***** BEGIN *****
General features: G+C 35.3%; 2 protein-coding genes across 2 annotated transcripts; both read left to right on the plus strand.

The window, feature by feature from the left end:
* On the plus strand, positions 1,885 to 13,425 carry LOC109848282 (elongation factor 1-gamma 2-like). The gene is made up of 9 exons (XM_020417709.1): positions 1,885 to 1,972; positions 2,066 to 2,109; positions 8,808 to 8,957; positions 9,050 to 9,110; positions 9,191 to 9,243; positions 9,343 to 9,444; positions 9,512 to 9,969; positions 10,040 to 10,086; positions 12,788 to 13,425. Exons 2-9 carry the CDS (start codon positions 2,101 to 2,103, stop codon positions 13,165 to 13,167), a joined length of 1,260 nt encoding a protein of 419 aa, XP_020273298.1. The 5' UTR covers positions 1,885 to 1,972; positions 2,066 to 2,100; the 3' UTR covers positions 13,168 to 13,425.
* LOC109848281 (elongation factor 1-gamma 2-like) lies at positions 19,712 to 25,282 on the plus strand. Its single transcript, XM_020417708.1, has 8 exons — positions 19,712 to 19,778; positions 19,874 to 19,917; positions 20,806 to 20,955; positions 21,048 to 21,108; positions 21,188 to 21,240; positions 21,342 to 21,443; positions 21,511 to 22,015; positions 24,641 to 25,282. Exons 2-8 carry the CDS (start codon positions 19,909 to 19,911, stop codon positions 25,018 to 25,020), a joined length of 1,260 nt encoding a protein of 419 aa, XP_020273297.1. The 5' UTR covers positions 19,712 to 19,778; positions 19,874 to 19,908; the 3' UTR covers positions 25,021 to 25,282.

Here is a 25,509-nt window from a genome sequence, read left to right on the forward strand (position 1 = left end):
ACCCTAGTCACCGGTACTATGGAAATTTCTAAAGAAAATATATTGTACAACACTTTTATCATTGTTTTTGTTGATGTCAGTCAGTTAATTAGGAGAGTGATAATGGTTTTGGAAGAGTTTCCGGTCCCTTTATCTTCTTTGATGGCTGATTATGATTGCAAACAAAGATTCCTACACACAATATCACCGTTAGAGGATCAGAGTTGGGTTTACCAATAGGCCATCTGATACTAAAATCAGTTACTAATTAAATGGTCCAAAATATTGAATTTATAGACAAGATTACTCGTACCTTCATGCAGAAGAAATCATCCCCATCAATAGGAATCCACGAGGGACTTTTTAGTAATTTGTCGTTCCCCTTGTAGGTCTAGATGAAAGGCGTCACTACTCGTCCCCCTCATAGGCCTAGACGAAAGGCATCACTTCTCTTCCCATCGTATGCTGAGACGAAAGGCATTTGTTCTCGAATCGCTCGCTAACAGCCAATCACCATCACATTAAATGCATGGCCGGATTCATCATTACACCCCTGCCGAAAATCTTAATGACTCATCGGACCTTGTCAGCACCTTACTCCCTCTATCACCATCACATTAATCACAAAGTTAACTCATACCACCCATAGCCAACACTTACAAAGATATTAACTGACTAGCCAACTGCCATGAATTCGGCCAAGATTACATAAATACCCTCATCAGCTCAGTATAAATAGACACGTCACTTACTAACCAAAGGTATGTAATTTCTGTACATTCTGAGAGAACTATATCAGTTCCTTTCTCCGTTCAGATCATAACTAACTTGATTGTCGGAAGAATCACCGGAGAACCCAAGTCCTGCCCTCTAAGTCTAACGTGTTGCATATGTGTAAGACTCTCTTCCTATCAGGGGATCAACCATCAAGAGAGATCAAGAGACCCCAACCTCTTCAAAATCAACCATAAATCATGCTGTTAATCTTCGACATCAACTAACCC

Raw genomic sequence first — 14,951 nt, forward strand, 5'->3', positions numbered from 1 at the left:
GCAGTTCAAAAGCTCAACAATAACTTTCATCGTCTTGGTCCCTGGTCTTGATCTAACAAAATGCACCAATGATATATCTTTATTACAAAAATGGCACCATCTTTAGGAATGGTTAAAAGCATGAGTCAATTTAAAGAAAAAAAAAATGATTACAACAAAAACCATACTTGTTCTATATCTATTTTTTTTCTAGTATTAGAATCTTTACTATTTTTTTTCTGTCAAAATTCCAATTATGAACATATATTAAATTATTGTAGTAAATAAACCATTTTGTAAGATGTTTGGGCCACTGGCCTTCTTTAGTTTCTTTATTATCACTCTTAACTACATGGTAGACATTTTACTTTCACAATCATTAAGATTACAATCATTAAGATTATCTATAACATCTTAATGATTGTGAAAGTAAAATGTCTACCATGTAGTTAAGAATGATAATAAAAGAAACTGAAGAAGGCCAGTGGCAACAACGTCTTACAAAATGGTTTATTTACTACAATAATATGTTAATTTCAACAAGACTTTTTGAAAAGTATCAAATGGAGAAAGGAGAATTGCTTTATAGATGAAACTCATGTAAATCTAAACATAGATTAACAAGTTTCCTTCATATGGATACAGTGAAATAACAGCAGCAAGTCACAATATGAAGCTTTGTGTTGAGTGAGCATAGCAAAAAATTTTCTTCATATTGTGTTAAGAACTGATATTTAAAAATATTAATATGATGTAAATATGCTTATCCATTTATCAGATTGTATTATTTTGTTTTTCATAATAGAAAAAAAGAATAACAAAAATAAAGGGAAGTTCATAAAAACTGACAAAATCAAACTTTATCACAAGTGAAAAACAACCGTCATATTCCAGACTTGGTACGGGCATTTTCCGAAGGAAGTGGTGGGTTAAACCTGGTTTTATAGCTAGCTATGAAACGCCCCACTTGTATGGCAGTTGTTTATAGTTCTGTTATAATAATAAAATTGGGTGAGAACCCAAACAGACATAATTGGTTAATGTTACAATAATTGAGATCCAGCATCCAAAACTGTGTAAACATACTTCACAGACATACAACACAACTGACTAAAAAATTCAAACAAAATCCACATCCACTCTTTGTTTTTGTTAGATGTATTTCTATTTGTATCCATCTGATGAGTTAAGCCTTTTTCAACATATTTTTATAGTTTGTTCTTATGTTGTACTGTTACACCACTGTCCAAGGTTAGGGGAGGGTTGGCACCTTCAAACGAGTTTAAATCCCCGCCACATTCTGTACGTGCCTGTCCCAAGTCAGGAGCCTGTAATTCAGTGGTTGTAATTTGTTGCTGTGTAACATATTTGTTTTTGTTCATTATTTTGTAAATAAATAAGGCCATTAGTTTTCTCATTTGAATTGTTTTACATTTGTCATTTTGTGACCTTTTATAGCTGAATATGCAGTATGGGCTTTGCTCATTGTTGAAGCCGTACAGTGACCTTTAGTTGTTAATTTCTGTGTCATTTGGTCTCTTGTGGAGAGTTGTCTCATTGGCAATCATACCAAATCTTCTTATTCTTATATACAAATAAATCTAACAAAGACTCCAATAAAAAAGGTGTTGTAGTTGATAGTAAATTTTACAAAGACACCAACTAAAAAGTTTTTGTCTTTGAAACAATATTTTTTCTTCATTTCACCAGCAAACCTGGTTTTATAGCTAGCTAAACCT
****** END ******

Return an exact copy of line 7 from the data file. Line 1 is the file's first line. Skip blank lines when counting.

Raw genomic sequence first — 14,951 nt, forward strand, 5'->3', positions numbered from 1 at the left: